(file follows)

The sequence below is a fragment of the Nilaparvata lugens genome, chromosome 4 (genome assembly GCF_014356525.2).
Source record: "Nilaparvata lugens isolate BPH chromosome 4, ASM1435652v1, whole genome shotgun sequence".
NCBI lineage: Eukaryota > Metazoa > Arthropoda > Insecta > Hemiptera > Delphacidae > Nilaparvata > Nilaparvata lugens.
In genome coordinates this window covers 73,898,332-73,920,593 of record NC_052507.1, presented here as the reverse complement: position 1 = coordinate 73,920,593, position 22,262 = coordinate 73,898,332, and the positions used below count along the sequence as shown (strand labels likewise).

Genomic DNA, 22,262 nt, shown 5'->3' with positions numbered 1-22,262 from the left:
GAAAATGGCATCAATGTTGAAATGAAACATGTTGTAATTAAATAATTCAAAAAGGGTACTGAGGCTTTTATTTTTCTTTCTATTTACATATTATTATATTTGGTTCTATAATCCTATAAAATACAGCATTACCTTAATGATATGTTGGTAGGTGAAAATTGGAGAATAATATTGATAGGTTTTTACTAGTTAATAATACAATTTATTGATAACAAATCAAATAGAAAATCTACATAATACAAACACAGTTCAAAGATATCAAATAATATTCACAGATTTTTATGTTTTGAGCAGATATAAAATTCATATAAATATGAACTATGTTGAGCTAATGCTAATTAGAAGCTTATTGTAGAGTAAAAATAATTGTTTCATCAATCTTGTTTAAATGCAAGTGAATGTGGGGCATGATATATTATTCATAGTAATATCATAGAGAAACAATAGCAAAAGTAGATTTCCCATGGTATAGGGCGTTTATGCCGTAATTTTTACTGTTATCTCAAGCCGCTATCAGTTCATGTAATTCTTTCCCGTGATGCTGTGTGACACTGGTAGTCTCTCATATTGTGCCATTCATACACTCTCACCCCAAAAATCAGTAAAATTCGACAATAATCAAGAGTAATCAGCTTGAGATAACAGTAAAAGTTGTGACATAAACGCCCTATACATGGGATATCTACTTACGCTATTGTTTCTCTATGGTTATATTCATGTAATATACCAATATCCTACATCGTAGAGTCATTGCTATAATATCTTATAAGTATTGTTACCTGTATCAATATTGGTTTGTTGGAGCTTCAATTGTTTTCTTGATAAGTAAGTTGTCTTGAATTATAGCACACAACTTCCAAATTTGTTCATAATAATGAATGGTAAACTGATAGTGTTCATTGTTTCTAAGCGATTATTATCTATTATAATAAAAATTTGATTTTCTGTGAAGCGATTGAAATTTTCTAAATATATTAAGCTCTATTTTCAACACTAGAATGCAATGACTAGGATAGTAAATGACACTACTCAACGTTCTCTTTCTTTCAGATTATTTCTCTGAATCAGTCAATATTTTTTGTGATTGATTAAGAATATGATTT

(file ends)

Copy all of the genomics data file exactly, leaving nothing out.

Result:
The sequence below is a fragment of the Nilaparvata lugens genome, chromosome 4 (genome assembly GCF_014356525.2).
Source record: "Nilaparvata lugens isolate BPH chromosome 4, ASM1435652v1, whole genome shotgun sequence".
NCBI lineage: Eukaryota > Metazoa > Arthropoda > Insecta > Hemiptera > Delphacidae > Nilaparvata > Nilaparvata lugens.
In genome coordinates this window covers 73,898,332-73,920,593 of record NC_052507.1, presented here as the reverse complement: position 1 = coordinate 73,920,593, position 22,262 = coordinate 73,898,332, and the positions used below count along the sequence as shown (strand labels likewise).

Genomic DNA, 22,262 nt, shown 5'->3' with positions numbered 1-22,262 from the left:
GAAAATGGCATCAATGTTGAAATGAAACATGTTGTAATTAAATAATTCAAAAAGGGTACTGAGGCTTTTATTTTTCTTTCTATTTACATATTATTATATTTGGTTCTATAATCCTATAAAATACAGCATTACCTTAATGATATGTTGGTAGGTGAAAATTGGAGAATAATATTGATAGGTTTTTACTAGTTAATAATACAATTTATTGATAACAAATCAAATAGAAAATCTACATAATACAAACACAGTTCAAAGATATCAAATAATATTCACAGATTTTTATGTTTTGAGCAGATATAAAATTCATATAAATATGAACTATGTTGAGCTAATGCTAATTAGAAGCTTATTGTAGAGTAAAAATAATTGTTTCATCAATCTTGTTTAAATGCAAGTGAATGTGGGGCATGATATATTATTCATAGTAATATCATAGAGAAACAATAGCAAAAGTAGATTTCCCATGGTATAGGGCGTTTATGCCGTAATTTTTACTGTTATCTCAAGCCGCTATCAGTTCATGTAATTCTTTCCCGTGATGCTGTGTGACACTGGTAGTCTCTCATATTGTGCCATTCATACACTCTCACCCCAAAAATCAGTAAAATTCGACAATAATCAAGAGTAATCAGCTTGAGATAACAGTAAAAGTTGTGACATAAACGCCCTATACATGGGATATCTACTTACGCTATTGTTTCTCTATGGTTATATTCATGTAATATACCAATATCCTACATCGTAGAGTCATTGCTATAATATCTTATAAGTATTGTTACCTGTATCAATATTGGTTTGTTGGAGCTTCAATTGTTTTCTTGATAAGTAAGTTGTCTTGAATTATAGCACACAACTTCCAAATTTGTTCATAATAATGAATGGTAAACTGATAGTGTTCATTGTTTCTAAGCGATTATTATCTATTATAATAAAAATTTGATTTTCTGTGAAGCGATTGAAATTTTCTAAATATATTAAGCTCTATTTTCAACACTAGAATGCAATGACTAGGATAGTAAATGACACTACTCAACGTTCTCTTTCTTTCAGATTATTTCTCTGAATCAGTCAATATTTTTTGTGATTGATTAAGAATATGATTT